Day of the Panther

Day of the Panther and Strike of the Panther are two Australian direct-to-video martial arts action films directed by Brian Trenchard-Smith in 1987 starring Edward Stazak as Jason Blade. The films were shot at the same time and released consecutively.[2]

Day of the Panther
VHS cover
Directed byBrian Trenchard-Smith
Produced byDamien Parer
Screenplay byPeter West
Story byPeter West
David Groom
StarringEdward Stazak
John Stanton
Jim Richards
Michael Carman
Music byGary Hardman
Brian Beamish
CinematographySimon Akkerman
Edited byKerry Regan
David Jaegar
Production
company
Virgo Productions
TVM Studios
Mandemar Group
Release date
1988
Running time
84 mins
CountryAustralia
LanguageEnglish
BudgetA$500,000[1]
Strike of the Panther
Directed byBrian Trenchard-Smith
Produced byDamien Parer
Screenplay byPeter West
Story byPeter West
David Groom
StarringEdward Stazak
John Stanton
Rowena Wallace
Jim Richards
Paris Jefferson
Music byGarry Hardman
CinematographySimon Akkerman
Edited byKerry Regan
David Jaegar
Release date
1989
Running time
83 mins
CountryAustralia
LanguageEnglish
BudgetA$500,000[1]

The director described them as a "martial arts adolescent macho adventure, with as much credibly linked non-stop action as possible" starring a lead who is "attractive, has cat-like grace, and, as tends to happen a lot in my movies, gets his shirt off a lot, and has a good set of pectorals."[1]

Plot

Day of the Panther

Jason Blade and Linda Anderson uncover a Triad drug ring involving Jim Baxter. Linda is killed and Jason must infiltrate the drug ring to get revenge.

Strike of the Panther

Jason Blade rescues Julia, the daughter of prominent businessman David Summers, from a brothel in Dalkeith. Blade then forms the Crime Task Force to assist in the capture of Jim Baxter. Baxter kidnaps Gemma Anderson, Blade's girlfriend and wounds her father, William Anderson. Baxter seeks refuge in a deserted power station, wiring it with enough explosives to destroy half of Perth.

Production

The films were created for the international video market and were intended to make a star of Australian martial artist Ed Staszak. They were made entirely with private finance. Production started in March 1987 in Perth and Fremantle, West Australia, under the direction of stunt co-ordinator Peter West. Four days into filming it was felt that a more experienced director was needed, so Brian Trenchard-Smith was brought in at two days' notice.[1]

"It was the toughest rescue job I've ever done," said Trenchard Smith at the time. "The whole shoot was turned upside down."[1]

Trenchard-Smith went straight into shooting a major fight sequence on his first day and made script changes as he went along, including putting in a new pre-credit sequence to establish the relationship between the characters. He also recast several actors, adding John Stanton to the cast. Trenchard Smith:

If you have to spend extra money replacing a director, then you should look at other elements that ought to be changed, otherwise you're just pouring good money after bad... To a certain extent directing the film was a little like directorial theatresports. I would get to a location to work with supporting actors I hadn't yet met to do a scene that had certain problems. I had to do a great deal of thinking on my feet and thinking fast, and still get four minutes of screen time in a day. I was shooting two pictures at once.[1]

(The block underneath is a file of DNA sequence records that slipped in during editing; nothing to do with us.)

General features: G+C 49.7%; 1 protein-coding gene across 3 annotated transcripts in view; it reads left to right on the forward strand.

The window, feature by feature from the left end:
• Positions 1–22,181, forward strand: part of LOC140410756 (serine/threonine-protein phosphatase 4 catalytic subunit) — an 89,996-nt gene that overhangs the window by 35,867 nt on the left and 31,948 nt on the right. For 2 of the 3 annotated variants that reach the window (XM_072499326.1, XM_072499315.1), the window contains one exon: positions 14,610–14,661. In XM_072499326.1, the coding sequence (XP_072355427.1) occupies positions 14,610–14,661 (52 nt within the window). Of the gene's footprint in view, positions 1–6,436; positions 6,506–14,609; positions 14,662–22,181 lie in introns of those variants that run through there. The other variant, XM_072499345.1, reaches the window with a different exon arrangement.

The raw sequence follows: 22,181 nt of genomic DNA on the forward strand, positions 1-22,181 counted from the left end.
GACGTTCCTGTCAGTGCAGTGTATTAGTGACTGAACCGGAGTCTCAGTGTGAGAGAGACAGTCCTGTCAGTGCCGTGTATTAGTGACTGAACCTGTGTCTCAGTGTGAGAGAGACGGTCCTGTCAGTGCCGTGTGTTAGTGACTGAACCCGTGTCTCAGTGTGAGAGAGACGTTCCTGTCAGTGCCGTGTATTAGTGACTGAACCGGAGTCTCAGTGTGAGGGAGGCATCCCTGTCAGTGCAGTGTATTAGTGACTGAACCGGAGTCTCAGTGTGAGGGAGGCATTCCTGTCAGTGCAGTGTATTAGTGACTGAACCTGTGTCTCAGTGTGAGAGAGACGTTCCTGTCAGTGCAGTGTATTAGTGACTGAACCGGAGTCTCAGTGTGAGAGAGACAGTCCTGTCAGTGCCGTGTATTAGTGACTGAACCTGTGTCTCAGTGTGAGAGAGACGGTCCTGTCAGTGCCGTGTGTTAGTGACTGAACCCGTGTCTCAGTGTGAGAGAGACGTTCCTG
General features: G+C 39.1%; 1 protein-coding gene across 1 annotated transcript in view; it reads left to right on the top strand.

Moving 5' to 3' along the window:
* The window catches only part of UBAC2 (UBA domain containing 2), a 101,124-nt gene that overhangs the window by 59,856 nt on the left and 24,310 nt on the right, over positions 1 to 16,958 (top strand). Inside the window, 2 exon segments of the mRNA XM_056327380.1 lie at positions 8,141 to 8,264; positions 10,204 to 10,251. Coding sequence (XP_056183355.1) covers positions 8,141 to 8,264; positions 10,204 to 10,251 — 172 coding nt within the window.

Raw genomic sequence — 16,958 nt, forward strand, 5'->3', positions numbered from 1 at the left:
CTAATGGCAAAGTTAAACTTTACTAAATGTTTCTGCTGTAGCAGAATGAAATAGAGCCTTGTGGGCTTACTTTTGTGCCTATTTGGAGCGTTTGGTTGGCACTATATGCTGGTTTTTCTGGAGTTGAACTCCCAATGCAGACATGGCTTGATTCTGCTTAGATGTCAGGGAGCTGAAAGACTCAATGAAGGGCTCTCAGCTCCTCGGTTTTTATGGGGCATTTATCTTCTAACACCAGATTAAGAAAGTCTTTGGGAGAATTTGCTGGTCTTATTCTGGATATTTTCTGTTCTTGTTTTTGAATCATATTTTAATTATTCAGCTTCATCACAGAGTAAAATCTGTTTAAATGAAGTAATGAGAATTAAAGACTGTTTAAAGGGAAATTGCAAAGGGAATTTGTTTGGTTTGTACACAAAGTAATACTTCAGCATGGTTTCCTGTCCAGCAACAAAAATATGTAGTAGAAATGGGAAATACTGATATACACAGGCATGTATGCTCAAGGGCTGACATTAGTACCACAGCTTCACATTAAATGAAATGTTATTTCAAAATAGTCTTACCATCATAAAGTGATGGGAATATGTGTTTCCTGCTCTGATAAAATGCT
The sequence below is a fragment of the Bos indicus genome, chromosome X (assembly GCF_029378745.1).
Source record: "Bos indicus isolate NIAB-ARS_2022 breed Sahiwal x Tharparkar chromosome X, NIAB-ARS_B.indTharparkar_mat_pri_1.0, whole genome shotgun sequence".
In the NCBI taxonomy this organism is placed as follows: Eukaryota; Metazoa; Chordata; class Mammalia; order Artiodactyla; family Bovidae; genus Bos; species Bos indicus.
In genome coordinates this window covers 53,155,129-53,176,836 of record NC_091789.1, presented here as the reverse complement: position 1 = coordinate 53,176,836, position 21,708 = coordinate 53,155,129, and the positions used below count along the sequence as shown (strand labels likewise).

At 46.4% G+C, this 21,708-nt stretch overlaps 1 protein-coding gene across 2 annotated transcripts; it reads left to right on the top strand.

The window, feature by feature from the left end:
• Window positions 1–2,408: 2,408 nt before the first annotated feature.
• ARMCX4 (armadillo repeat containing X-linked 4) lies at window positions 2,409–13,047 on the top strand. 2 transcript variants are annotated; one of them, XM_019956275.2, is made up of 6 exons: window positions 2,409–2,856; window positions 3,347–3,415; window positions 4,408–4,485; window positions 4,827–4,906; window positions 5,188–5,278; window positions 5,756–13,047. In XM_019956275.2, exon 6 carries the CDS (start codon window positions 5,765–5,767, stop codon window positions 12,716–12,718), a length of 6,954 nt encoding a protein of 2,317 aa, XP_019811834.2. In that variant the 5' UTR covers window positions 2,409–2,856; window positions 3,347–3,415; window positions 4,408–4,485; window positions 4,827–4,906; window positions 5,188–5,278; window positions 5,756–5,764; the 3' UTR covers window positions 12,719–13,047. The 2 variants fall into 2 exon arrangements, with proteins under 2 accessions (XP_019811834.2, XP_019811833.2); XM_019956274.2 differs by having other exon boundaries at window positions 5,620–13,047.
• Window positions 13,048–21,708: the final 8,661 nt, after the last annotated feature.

There were eight fight scenes in the first film and nine in the second. "While I've made it tough, I haven't made it unpleasant," said the director. "There's no dwelling on gore. People do bleed occasionally but they bleed politely."[1]

Trenchard-Smith said that the film was aimed at the 13- to 20-year-old market:

The dedicated martial arts people are basically the adolescents who want to watch an invincible superhero who's incredibly fast with feet and hands. The audience is primarily male but there is a significant number of females. If the hero is attractive they won't mind watching him either, provided that the violent action is not too brutal.[1]

The film was shot on 16mm and blown up to 35 mm for possible theatrical release before being released on video.[1]

Reception

Trenchard-Smith later claimed that the films sold around the world:

Because there is an audience in every country that will settle for a vaguely coherent story, cliched situations, but regular albeit low budget punch ups. The Panthers were not movies I would have developed this way even on such a low budget, but they were movies I was prepared to rescue to a basic level, so the investors could get their money back. Inevitably I was criticized for decisions I inherited rather than created. And time tends not to be kind to your efforts on fundamentally flawed material anyway. But if you also work as a film doctor between your own productions, that goes with the territory. The main thing is: from an economic standpoint - THE PATIENT LIVED![3]

A third film in the series, Escape of the Panther was planned but was not made.[1]

References

  1. Jim Schembri, 'The Panther Takes the Plunge', Cinema Papers, July 1987 p 66-67
  2. Scott Murray, Australia on the Small Screen 1970-1995, Oxford Uni Press, 1996 p148
  3. Brian Trenchard Smith comments on Day of the Panther at IMDb
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